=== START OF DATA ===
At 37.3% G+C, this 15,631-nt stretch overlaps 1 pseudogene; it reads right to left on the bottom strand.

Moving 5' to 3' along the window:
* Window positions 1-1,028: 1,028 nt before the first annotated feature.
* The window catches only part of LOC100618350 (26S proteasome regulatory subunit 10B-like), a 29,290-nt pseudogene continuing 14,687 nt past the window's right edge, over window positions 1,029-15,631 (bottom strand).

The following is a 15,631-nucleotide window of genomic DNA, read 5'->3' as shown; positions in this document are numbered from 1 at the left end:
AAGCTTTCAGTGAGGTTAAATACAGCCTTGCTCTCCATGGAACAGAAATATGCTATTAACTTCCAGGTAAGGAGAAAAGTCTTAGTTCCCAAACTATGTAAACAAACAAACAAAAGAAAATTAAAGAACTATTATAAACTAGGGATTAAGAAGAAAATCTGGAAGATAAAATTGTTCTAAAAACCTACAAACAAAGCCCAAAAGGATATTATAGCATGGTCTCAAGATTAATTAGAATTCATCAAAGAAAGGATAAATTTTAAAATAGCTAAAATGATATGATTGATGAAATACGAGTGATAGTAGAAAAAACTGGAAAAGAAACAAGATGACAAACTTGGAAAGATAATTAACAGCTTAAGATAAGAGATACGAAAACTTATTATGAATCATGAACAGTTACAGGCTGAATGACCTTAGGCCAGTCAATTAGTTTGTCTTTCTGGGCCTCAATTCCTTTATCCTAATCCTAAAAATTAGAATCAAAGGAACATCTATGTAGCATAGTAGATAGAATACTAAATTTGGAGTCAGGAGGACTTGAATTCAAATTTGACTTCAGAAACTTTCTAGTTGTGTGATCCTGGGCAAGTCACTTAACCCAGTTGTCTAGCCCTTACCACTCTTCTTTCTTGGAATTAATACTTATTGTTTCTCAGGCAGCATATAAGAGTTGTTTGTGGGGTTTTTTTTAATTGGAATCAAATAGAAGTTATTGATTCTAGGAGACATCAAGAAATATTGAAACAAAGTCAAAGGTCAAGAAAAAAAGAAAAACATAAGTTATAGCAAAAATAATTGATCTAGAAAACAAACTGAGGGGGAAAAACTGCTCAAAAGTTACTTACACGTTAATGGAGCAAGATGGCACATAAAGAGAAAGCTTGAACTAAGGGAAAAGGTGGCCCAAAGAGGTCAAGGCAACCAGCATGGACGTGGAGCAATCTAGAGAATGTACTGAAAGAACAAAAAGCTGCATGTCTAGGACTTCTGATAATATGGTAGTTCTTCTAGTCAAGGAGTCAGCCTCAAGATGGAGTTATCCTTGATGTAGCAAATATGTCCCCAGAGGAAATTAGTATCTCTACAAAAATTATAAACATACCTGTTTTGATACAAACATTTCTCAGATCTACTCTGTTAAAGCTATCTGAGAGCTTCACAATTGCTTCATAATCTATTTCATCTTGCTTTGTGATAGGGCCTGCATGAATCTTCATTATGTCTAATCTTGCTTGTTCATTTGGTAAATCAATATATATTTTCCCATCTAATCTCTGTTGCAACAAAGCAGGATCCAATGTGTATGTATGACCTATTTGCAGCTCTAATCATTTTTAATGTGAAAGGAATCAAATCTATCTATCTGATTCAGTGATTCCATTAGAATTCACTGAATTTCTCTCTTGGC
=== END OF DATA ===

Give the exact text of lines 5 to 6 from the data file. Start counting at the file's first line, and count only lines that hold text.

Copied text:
The following is a 15,631-nucleotide window of genomic DNA, read 5'->3' as shown; positions in this document are numbered from 1 at the left end:
AAGCTTTCAGTGAGGTTAAATACAGCCTTGCTCTCCATGGAACAGAAATATGCTATTAACTTCCAGGTAAGGAGAAAAGTCTTAGTTCCCAAACTATGTAAACAAACAAACAAAAGAAAATTAAAGAACTATTATAAACTAGGGATTAAGAAGAAAATCTGGAAGATAAAATTGTTCTAAAAACCTACAAACAAAGCCCAAAAGGATATTATAGCATGGTCTCAAGATTAATTAGAATTCATCAAAGAAAGGATAAATTTTAAAATAGCTAAAATGATATGATTGATGAAATACGAGTGATAGTAGAAAAAACTGGAAAAGAAACAAGATGACAAACTTGGAAAGATAATTAACAGCTTAAGATAAGAGATACGAAAACTTATTATGAATCATGAACAGTTACAGGCTGAATGACCTTAGGCCAGTCAATTAGTTTGTCTTTCTGGGCCTCAATTCCTTTATCCTAATCCTAAAAATTAGAATCAAAGGAACATCTATGTAGCATAGTAGATAGAATACTAAATTTGGAGTCAGGAGGACTTGAATTCAAATTTGACTTCAGAAACTTTCTAGTTGTGTGATCCTGGGCAAGTCACTTAACCCAGTTGTCTAGCCCTTACCACTCTTCTTTCTTGGAATTAATACTTATTGTTTCTCAGGCAGCATATAAGAGTTGTTTGTGGGGTTTTTTTTAATTGGAATCAAATAGAAGTTATTGATTCTAGGAGACATCAAGAAATATTGAAACAAAGTCAAAGGTCAAGAAAAAAAGAAAAACATAAGTTATAGCAAAAATAATTGATCTAGAAAACAAACTGAGGGGGAAAAACTGCTCAAAAGTTACTTACACGTTAATGGAGCAAGATGGCACATAAAGAGAAAGCTTGAACTAAGGGAAAAGGTGGCCCAAAGAGGTCAAGGCAACCAGCATGGACGTGGAGCAATCTAGAGAATGTACTGAAAGAACAAAAAGCTGCATGTCTAGGACTTCTGATAATATGGTAGTTCTTCTAGTCAAGGAGTCAGCCTCAAGATGGAGTTATCCTTGATGTAGCAAATATGTCCCCAGAGGAAATTAGTATCTCTACAAAAATTATAAACATACCTGTTTTGATACAAACATTTCTCAGATCTACTCTGTTAAAGCTATCTGAGAGCTTCACAATTGCTTCATAATCTATTTCATCTTGCTTTGTGATAGGGCCTGCATGAATCTTCATTATGTCTAATCTTGCTTGTTCATTTGGTAAATCAATATATATTTTCCCATCTAATCTCTGTTGCAACAAAGCAGGATCCAATGTGTATGTATGACCTATTTGCAGCTCTAATCATTTTTAATGTGAAAGGAATCAAATCTATCTATCTGATTCAGTGATTCCATTAGAATTCACTGAATTTCTCTCTTGGC